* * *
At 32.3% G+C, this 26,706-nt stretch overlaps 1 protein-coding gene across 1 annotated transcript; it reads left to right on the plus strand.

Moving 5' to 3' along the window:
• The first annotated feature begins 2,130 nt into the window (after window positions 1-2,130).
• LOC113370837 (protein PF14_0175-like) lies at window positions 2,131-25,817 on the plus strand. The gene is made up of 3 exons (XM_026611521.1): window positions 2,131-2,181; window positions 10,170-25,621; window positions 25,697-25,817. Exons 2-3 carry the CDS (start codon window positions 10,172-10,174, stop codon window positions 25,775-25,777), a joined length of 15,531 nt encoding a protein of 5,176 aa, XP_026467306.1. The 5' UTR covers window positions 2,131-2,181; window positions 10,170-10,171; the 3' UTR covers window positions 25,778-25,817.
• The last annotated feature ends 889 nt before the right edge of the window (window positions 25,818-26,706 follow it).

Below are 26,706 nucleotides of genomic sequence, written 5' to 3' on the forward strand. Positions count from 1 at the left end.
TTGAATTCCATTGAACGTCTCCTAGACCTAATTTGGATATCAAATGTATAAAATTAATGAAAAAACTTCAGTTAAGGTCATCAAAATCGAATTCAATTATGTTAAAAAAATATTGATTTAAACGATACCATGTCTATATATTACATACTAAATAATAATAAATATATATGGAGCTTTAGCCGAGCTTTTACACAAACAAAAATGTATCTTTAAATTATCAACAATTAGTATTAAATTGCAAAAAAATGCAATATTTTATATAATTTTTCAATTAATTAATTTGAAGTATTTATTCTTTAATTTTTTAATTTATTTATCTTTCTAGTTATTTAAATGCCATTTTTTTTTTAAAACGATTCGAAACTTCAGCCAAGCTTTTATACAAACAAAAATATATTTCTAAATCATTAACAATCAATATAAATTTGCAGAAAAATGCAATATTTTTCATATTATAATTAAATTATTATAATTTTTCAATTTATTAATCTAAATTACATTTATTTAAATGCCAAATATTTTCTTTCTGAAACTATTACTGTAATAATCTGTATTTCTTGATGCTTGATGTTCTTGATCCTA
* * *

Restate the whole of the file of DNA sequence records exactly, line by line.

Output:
At 32.3% G+C, this 26,706-nt stretch overlaps 1 protein-coding gene across 1 annotated transcript; it reads left to right on the plus strand.

Moving 5' to 3' along the window:
• The first annotated feature begins 2,130 nt into the window (after window positions 1-2,130).
• LOC113370837 (protein PF14_0175-like) lies at window positions 2,131-25,817 on the plus strand. The gene is made up of 3 exons (XM_026611521.1): window positions 2,131-2,181; window positions 10,170-25,621; window positions 25,697-25,817. Exons 2-3 carry the CDS (start codon window positions 10,172-10,174, stop codon window positions 25,775-25,777), a joined length of 15,531 nt encoding a protein of 5,176 aa, XP_026467306.1. The 5' UTR covers window positions 2,131-2,181; window positions 10,170-10,171; the 3' UTR covers window positions 25,778-25,817.
• The last annotated feature ends 889 nt before the right edge of the window (window positions 25,818-26,706 follow it).

Below are 26,706 nucleotides of genomic sequence, written 5' to 3' on the forward strand. Positions count from 1 at the left end.
TTGAATTCCATTGAACGTCTCCTAGACCTAATTTGGATATCAAATGTATAAAATTAATGAAAAAACTTCAGTTAAGGTCATCAAAATCGAATTCAATTATGTTAAAAAAATATTGATTTAAACGATACCATGTCTATATATTACATACTAAATAATAATAAATATATATGGAGCTTTAGCCGAGCTTTTACACAAACAAAAATGTATCTTTAAATTATCAACAATTAGTATTAAATTGCAAAAAAATGCAATATTTTATATAATTTTTCAATTAATTAATTTGAAGTATTTATTCTTTAATTTTTTAATTTATTTATCTTTCTAGTTATTTAAATGCCATTTTTTTTTTAAAACGATTCGAAACTTCAGCCAAGCTTTTATACAAACAAAAATATATTTCTAAATCATTAACAATCAATATAAATTTGCAGAAAAATGCAATATTTTTCATATTATAATTAAATTATTATAATTTTTCAATTTATTAATCTAAATTACATTTATTTAAATGCCAAATATTTTCTTTCTGAAACTATTACTGTAATAATCTGTATTTCTTGATGCTTGATGTTCTTGATCCTA